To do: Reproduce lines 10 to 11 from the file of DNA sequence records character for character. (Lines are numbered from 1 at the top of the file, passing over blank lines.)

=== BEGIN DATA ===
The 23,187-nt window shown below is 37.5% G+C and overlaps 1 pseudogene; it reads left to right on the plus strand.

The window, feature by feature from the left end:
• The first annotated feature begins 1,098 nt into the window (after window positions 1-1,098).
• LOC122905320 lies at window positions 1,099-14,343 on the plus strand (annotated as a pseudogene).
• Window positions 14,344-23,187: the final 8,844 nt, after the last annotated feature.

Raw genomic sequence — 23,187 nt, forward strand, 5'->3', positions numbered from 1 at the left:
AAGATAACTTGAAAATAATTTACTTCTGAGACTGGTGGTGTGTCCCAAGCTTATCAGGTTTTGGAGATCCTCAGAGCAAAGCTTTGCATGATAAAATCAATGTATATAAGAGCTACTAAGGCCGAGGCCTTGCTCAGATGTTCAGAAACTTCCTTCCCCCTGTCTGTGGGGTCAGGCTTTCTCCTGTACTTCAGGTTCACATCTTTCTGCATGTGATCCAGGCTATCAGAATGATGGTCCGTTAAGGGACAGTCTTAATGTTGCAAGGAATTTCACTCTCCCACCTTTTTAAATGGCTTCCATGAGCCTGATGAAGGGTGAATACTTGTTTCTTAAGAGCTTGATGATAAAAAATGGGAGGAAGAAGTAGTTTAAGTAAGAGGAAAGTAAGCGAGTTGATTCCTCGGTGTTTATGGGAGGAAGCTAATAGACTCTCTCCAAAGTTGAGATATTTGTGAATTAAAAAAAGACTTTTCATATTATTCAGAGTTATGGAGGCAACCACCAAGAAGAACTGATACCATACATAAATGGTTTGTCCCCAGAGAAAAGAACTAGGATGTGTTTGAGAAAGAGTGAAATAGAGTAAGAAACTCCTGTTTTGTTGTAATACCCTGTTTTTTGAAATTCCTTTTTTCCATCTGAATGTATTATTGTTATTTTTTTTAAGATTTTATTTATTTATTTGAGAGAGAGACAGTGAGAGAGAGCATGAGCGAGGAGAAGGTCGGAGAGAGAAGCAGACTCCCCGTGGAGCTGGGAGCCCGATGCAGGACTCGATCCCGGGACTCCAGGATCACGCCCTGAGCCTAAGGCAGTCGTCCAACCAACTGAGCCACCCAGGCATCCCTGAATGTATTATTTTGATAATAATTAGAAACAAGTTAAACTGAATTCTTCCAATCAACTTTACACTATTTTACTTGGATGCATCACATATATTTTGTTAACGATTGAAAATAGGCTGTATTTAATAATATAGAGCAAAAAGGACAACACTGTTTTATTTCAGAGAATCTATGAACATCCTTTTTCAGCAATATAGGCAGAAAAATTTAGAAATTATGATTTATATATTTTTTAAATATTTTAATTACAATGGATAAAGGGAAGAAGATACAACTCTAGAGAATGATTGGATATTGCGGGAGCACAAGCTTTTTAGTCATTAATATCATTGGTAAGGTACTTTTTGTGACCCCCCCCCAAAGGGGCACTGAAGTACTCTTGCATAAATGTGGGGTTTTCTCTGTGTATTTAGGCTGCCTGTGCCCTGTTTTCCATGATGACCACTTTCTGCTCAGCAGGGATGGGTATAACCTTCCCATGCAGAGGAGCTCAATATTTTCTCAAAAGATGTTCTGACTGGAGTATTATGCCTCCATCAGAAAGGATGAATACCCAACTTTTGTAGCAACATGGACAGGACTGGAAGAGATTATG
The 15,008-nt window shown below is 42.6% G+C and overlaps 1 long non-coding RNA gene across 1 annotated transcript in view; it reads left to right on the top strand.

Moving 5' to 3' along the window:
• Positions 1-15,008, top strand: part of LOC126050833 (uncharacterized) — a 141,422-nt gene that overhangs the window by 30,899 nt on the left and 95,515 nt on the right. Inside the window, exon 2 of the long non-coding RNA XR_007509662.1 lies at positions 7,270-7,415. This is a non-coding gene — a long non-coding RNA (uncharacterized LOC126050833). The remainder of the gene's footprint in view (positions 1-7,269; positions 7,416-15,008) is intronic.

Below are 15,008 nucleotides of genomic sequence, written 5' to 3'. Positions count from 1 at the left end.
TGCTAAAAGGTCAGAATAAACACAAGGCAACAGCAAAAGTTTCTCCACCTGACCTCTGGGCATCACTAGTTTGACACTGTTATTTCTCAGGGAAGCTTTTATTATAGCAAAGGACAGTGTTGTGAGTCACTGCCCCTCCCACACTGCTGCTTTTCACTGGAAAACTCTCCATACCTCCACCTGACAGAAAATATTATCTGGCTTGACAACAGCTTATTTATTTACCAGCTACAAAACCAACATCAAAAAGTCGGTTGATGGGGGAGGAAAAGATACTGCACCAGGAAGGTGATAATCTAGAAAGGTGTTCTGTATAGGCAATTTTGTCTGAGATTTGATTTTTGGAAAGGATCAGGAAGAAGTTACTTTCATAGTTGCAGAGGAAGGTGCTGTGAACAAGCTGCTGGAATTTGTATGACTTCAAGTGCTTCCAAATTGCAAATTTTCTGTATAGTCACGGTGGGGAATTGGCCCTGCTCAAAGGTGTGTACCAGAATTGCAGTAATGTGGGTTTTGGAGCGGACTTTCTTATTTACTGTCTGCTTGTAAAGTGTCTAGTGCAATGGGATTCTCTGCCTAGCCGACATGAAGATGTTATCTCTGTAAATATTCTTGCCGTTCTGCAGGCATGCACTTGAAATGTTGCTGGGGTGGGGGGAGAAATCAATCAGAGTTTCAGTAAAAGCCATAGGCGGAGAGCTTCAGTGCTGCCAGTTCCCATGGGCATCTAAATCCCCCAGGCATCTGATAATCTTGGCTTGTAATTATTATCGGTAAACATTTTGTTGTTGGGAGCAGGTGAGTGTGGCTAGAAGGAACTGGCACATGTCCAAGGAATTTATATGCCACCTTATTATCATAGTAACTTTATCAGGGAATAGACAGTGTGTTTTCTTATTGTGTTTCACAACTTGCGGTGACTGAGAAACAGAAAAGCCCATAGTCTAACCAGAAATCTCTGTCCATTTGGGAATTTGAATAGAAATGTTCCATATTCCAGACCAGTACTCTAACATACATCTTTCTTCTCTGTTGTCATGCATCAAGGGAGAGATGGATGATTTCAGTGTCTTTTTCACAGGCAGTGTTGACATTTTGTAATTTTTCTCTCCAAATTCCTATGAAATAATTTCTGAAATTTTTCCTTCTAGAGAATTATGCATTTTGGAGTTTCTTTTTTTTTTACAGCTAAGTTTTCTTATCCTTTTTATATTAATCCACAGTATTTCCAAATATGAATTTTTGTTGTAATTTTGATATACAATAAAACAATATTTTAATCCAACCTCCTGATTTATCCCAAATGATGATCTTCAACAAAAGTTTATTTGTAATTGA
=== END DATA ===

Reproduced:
• Positions 1-15,008, top strand: part of LOC126050833 (uncharacterized) — a 141,422-nt gene that overhangs the window by 30,899 nt on the left and 95,515 nt on the right. Inside the window, exon 2 of the long non-coding RNA XR_007509662.1 lies at positions 7,270-7,415. This is a non-coding gene — a long non-coding RNA (uncharacterized LOC126050833). The remainder of the gene's footprint in view (positions 1-7,269; positions 7,416-15,008) is intronic.

Below are 15,008 nucleotides of genomic sequence, written 5' to 3'. Positions count from 1 at the left end.